Herald Journal - Enterprise Dispatch - Delano Herald Journal
Delano couple is ‘glad’ to grow, show, and share gladiolus flowers
Sept. 20, 2010

By Starrla Cray
Staff Writer

DELANO, MN – The spectacular beauty of the gladiolus flower is a recipe for gladness for Delano couple Jim and Karen Otto.

“They are work, but they’re worth it,” Karen said.

The Ottos’ garden just outside of town is home to more than 1,000 gladiolus bulbs.

“Every year, Jim plants a couple hundred every couple weeks, so we’ll have some throughout the summer,” Karen said.

“They take 75 to 90 days to mature,” Jim added. Instead of keeping the long-stemmed blooms for themselves, the Ottos spread the “glad” tidings throughout the community.

They often bring bouquets to St. Peter’s Catholic Church in Delano and Delano United Methodist Church. Their gladioli (plural of gladiolus) also appear at the Delano Senior Center and at both local banks.

“The customers just flip,” Karen said.

Jim recently gave Lorraine Peterson of Peterson’s Produce a bouquet, because her gladioli crop didn’t fare well this year. Peterson was so thankful that she gave Jim a kiss on the lips.

“It made her day,” Karen said. “She was thrilled.”

The Ottos enjoy making others happy through their top-quality flowers.

“It’s a win-win for everybody,” Karen said, explaining that it would be a waste to have all the flowers just stay in the garden.

The Ottos have some of the finest flowers around, and they have the ribbons to prove it. This year alone, they received dozens of awards at the Carver and Wright county fairs, the Minnesota State Fair, the Minnesota State Gladiolus Show in New Ulm, and other shows.

“It was kind of a thrill,” Karen said. “Now, we know we have nice, quality flowers.”

A glad beginning

Jim and Karen’s fascination with gladioli began with Karen’s mother, Clara Merriman.

“I grew up with them,” Karen said. “My mom just loved glads.” In Clara’s later years, Jim helped plant and harvest the bulbs. Clara often brought bouquets to church, and when it became too much for her to carry the pails, Jim did that, as well.

“I just helped her out,” Jim said. Gradually, however, Clara’s passion for gladioli rubbed off on Jim. When Clara passed away in 2001, everyone who came to her funeral received a gladiolus bulb, and Jim inherited the remaining bulbs.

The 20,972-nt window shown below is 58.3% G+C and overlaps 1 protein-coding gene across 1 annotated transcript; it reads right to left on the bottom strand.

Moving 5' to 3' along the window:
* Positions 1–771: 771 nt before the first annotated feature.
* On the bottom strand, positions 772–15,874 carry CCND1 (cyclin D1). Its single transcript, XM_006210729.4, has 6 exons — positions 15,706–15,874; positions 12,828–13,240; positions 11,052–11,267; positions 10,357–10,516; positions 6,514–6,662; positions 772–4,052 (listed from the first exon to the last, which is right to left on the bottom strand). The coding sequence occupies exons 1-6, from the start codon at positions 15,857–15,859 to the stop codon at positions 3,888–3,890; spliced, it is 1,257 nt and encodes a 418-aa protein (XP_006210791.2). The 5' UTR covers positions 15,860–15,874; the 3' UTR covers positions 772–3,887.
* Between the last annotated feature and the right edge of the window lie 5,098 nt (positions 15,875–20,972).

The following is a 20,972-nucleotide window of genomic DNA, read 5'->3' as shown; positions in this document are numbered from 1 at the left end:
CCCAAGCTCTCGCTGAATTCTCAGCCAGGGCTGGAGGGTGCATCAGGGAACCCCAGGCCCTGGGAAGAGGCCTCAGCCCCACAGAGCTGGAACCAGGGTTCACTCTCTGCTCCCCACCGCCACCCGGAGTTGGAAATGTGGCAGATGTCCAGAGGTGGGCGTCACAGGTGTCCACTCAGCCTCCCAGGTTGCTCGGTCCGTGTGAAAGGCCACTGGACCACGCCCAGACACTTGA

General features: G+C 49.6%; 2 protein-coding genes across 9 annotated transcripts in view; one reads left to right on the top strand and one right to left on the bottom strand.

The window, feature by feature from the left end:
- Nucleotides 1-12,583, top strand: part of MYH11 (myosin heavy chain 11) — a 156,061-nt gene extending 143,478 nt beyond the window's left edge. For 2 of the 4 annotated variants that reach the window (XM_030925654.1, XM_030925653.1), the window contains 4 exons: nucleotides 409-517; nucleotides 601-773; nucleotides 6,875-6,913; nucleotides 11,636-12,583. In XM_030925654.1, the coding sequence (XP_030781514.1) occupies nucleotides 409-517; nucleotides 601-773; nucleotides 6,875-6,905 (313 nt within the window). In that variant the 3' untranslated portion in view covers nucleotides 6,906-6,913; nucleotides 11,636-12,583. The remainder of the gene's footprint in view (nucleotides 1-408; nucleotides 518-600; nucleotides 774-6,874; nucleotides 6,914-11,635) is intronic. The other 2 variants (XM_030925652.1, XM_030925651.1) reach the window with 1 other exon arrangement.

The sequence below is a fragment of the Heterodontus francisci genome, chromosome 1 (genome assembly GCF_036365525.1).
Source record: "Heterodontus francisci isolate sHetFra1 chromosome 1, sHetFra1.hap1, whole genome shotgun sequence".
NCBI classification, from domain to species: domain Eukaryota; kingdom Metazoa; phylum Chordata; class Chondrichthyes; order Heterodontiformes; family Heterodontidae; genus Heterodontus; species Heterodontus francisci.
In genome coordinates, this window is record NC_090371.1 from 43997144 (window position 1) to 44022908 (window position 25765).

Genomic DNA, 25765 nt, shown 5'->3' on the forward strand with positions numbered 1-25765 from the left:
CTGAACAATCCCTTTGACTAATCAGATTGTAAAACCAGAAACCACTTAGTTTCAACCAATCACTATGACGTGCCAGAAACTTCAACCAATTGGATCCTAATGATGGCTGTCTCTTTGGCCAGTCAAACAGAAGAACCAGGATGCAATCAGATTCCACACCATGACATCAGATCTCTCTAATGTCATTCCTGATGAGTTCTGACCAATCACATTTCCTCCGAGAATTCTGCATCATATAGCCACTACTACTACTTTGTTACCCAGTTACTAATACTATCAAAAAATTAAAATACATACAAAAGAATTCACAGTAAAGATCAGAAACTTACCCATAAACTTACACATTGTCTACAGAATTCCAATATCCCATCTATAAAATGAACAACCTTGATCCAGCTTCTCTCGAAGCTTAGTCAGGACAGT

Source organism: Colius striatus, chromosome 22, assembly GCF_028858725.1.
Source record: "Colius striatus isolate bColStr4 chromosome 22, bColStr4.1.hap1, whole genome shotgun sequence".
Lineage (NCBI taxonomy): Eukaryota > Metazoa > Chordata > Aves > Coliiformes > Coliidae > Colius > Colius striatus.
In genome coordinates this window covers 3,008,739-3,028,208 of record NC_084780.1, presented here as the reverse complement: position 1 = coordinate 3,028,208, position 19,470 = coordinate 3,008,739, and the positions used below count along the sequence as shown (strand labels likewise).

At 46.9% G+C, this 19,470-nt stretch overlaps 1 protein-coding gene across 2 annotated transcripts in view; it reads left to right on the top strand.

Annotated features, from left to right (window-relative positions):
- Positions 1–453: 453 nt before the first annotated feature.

In the past decade, Jim and Karen have learned that there’s more to growing gladioli than one might think.

“You can make a show-stopper,” Jim said.

“They’re delicate,” Karen added, explaining that getting to know expert gladioli growers has been invaluable.

“About five years ago, Karen took me to a gladiolus show in Monticello,” Jim said. That experience sparked Jim’s interest in showing glads, and the Ottos joined the Minnesota Gladiolus Society. Growing a blue-ribbon glad takes dedicated effort, Jim said. It starts with purchasing high-quality bulbs from a nursery.

“When we first started, we’d buy the clearance ones from Home Depot or Menards,” Jim laughed.

“Well, that’s not the way to do it,” Karen added.After the bulbs are planted – in rows about 6 inches deep and 4 inches apart – they need to be sprayed throughout the summer for diseases and bugs.

“If you get bugs, you’re out,” Jim explained.

“We want good, healthy flowers,” Karen added. Young gladioli that look especially promising are often staked down, to keep them upright.

“I want them to stay perfectly straight,” Jim said. “If they bend, the blossoms could touch the dirt. They’re not show-quality then.”

The bulbs are dug in the fall, dried, and stored in mesh bags at 40 degrees.

“If they get too warm, they’ll sprout. If they freeze, you’re done,” Jim said.

Glads, which are native to South Africa, come in five sizes and multiple colors.

“We have to mark the varieties, and keep them separate – both in the garden and in the bags,” Karen said.

“We plant about 35 varieties,” Jim added.

Each type has its own name, such as Lemon Meringue, American Beauty, Strawberry Shortcake, or Star Performer.

The Ottos select their prettiest flowers for competitions. They should have 14 buds, with no more than 50 percent bloomed.

Jim has had the opportunity to walk alongside judges at the contests, listening to their critiques.

“Some judges like bright colors and some like the white ones,” Jim said.

“But, it’s still by the rules,” Karen added.

The Ottos typically enter stems (spikes) into the decorative class, single spike class, or in identical three- or five-spike classes. Others have also been entered in the “old timer” class, which features heirloom bulbs.

In the future, Karen also hopes to become skilled at creating gladioli arrangements.

The Otto’s land was one of five stops on the Big Woods Garden Club tour in 2009. They worked tirelessly to make the garden a restful, nostalgic location for visitors.

“There wasn’t a weed in any of it,” Karen said.

In addition to the impressive gladioli assortment, the garden features dahlias, mums, and other flowers, as well as a variety of berries and vegetables.

“We can pickles and tomatoes, and make jam and horseradish,” Karen said. “We also raise birdhouse gourds which we sell for birdhouses, lots of pumpkins for Halloween, and Indian corn for decoration.”

The 20-acre plot is referred to by the Otto’s six children and 14 grandchildren as “The Hill.” It’s the perfect location for family picnics, snowmobiling, wienie roasts, and sledding.

The site is also home to many hummingbirds, which are attracted to the sweet nectar in the gladiolus flowers.

“The little ones, they have no fear,” Jim said, adding that some of the baby hummingbirds are so tiny, they virtually disappear when they are inside the flower.

For the Ottos, growing gladioli and other plants is a rewarding, passion-filled hobby.

“We’ve never sold a glad,” Karen said. “We just do it for fun. It’s been an adventure.”

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